YOU ARE HERE: LAT HomeCollections

Rockwell's Orders from Asia Picking Up

March 10, 1999|From Bloomberg News

Costa Mesa-based Rockwell International Corp., the largest maker of automated controls, sees Asia becoming a "bright spot" for sales and orders, an indication that the region may be emerging from its recent economic trauma, the president of Rockwell's automation unit said Tuesday.

Orders in the Asia-Pacific region, outside Japan, are increasing at high single-digit growth rates, an improvement from 1998, Keith Nosbusch, Rockwell's automation unit president, told the Bloomberg Forum. Japan remains weak, he said.

Rockwell's sales have slowed as declines in the Asian and Latin American economies have left its customers with less money to spend on capital equipment such as the automated controls used to run factory machinery. The pulp-and-paper and metals industries were particularly hard-hit, he said.

"Most of the financial trauma has occurred in the countries of that region, and most of them are coming out of it, and continuing now to move in the investment cycle," Nosbusch said.

Rockwell, which also sells equipment for airplane cockpits, is seeing the start of a slowdown in some parts of Europe, where it has enjoyed double-digit revenue growth for the last several years, he said.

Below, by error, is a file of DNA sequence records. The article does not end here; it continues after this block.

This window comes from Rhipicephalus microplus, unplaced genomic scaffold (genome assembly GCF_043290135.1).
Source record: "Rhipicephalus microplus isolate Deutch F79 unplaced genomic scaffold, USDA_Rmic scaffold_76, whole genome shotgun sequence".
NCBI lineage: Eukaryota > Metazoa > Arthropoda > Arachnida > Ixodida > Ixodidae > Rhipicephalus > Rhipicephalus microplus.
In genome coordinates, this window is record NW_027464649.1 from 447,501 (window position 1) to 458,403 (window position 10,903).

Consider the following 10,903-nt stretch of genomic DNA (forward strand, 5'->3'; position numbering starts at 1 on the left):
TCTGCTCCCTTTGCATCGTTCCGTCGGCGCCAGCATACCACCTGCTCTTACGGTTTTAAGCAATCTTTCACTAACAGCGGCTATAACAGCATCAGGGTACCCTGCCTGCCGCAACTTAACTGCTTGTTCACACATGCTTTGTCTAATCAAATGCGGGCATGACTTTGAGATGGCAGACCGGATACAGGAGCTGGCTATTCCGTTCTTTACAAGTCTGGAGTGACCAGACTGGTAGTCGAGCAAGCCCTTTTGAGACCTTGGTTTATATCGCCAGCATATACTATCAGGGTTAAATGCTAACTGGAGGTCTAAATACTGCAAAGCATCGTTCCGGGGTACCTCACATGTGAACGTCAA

"We're going to be sensitive to a slowing in a couple of the economies in that region, particularly in Germany," he said. "We want to be cautious about Europe and the impact it may have outside of that region."

Growth in Latin America, which had been strong for Rockwell automation over the last couple of years, is slowing in part because of the devaluation of the Brazilian real. Other parts of the region, including Mexico and Venezuela, have been strong this year, he said.

Fiscal second-quarter orders for the period ended March 31 are improving from the first quarter and should be equal to or slightly ahead of orders in the year-ago quarter, he said.

Rockwell Automation wants to increase the revenue it receives from services such as consulting, program-and-project management and asset management from 10% to 25% of its total revenue in five to seven years. The automation unit, based in Milwaukee, accounted for $4.6 billion of Rockwell's fiscal 1998 revenue of $6.8 billion.

Rockwell said earlier this year that it will move its corporate headquarters to Milwaukee.

Rockwell's fiscal first-quarter profit rose 8.9% to $134 million, or 70 cents a share, for the quarter ended Dec. 31, after a gain and charges. Revenue rose to $1.61 billion from $1.60 billion in the year-ago quarter.

Los Angeles Times Articles